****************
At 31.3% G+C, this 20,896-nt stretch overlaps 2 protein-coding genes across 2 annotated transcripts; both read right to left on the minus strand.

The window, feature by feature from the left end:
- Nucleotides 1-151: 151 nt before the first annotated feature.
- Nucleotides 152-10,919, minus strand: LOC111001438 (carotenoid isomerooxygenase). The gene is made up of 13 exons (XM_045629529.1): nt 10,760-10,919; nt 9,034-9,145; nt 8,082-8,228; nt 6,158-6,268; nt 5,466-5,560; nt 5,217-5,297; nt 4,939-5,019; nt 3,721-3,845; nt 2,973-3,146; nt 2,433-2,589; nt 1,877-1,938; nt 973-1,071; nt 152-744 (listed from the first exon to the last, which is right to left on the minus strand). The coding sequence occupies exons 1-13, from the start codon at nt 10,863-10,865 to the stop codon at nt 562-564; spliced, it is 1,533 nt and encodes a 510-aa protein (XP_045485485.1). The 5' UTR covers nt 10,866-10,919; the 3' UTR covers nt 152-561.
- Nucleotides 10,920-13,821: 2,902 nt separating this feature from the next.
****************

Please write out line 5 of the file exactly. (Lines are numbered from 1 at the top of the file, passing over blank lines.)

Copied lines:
- Nucleotides 10,920-13,821: 2,902 nt separating this feature from the next.